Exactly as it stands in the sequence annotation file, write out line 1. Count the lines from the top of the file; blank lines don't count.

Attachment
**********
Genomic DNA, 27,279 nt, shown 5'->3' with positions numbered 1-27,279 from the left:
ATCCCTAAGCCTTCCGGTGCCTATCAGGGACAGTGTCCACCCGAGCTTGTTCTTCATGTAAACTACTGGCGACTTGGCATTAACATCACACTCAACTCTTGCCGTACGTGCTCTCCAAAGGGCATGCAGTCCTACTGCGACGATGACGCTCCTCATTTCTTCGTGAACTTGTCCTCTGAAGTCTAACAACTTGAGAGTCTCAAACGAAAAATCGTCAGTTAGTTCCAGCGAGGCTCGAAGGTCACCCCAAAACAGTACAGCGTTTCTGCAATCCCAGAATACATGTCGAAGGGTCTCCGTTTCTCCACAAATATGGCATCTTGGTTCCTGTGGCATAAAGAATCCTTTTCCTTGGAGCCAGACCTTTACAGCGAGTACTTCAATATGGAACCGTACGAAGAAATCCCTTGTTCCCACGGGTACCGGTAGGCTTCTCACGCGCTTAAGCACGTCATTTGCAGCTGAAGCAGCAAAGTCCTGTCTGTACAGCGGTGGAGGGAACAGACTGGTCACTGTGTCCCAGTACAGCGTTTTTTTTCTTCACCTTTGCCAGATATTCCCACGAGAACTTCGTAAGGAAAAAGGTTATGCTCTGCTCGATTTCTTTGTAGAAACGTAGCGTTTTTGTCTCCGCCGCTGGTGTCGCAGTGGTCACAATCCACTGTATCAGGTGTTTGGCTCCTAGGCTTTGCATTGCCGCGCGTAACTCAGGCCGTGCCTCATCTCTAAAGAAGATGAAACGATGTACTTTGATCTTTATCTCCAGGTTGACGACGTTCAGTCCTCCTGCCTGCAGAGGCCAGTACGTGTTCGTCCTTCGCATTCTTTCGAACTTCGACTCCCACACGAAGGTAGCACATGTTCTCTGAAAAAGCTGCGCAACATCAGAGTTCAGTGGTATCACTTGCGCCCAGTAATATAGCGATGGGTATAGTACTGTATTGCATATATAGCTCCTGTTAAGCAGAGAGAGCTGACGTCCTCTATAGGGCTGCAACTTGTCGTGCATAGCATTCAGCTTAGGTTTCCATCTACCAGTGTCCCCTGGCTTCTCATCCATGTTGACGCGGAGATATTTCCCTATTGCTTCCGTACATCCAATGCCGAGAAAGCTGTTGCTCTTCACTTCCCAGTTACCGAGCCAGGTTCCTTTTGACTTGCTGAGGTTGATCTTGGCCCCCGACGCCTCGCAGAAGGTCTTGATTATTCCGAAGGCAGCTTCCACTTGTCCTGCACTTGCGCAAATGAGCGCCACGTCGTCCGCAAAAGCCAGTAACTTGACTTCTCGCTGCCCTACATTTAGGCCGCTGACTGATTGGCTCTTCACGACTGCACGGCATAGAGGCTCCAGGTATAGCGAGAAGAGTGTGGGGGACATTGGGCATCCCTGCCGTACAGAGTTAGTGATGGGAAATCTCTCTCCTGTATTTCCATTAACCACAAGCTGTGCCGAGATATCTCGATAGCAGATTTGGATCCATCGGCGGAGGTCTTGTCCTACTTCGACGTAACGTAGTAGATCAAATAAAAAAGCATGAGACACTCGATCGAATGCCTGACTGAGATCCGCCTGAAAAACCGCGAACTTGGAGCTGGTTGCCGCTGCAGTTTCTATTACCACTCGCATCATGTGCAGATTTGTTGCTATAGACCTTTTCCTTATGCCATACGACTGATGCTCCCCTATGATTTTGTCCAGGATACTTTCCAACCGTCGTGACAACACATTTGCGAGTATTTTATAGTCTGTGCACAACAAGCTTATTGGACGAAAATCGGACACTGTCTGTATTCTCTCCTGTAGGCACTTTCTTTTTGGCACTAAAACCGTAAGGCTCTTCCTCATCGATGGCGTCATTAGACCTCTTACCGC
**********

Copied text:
Genomic DNA, 27,279 nt, shown 5'->3' with positions numbered 1-27,279 from the left: